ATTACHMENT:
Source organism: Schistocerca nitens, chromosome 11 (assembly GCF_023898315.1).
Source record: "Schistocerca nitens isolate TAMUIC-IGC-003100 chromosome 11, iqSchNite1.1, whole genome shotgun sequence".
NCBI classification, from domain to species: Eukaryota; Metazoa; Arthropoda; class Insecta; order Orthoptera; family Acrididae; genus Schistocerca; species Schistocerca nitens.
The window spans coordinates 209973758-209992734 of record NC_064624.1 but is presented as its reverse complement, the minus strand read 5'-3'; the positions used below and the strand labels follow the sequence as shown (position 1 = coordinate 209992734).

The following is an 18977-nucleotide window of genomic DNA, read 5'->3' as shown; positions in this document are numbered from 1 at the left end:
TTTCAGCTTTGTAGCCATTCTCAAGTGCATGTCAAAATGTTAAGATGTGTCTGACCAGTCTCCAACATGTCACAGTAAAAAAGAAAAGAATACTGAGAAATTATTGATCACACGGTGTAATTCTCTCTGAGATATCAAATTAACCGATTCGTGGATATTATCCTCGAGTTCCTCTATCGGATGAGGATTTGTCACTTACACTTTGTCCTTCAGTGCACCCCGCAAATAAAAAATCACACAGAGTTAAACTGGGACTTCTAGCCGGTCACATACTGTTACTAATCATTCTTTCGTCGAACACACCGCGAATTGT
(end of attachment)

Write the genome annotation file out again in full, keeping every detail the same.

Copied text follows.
Source organism: Schistocerca nitens, chromosome 11 (assembly GCF_023898315.1).
Source record: "Schistocerca nitens isolate TAMUIC-IGC-003100 chromosome 11, iqSchNite1.1, whole genome shotgun sequence".
NCBI classification, from domain to species: Eukaryota; Metazoa; Arthropoda; class Insecta; order Orthoptera; family Acrididae; genus Schistocerca; species Schistocerca nitens.
The window spans coordinates 209973758-209992734 of record NC_064624.1 but is presented as its reverse complement, the minus strand read 5'-3'; the positions used below and the strand labels follow the sequence as shown (position 1 = coordinate 209992734).

The following is an 18977-nucleotide window of genomic DNA, read 5'->3' as shown; positions in this document are numbered from 1 at the left end:
TTTCAGCTTTGTAGCCATTCTCAAGTGCATGTCAAAATGTTAAGATGTGTCTGACCAGTCTCCAACATGTCACAGTAAAAAAGAAAAGAATACTGAGAAATTATTGATCACACGGTGTAATTCTCTCTGAGATATCAAATTAACCGATTCGTGGATATTATCCTCGAGTTCCTCTATCGGATGAGGATTTGTCACTTACACTTTGTCCTTCAGTGCACCCCGCAAATAAAAAATCACACAGAGTTAAACTGGGACTTCTAGCCGGTCACATACTGTTACTAATCATTCTTTCGTCGAACACACCGCGAATTGT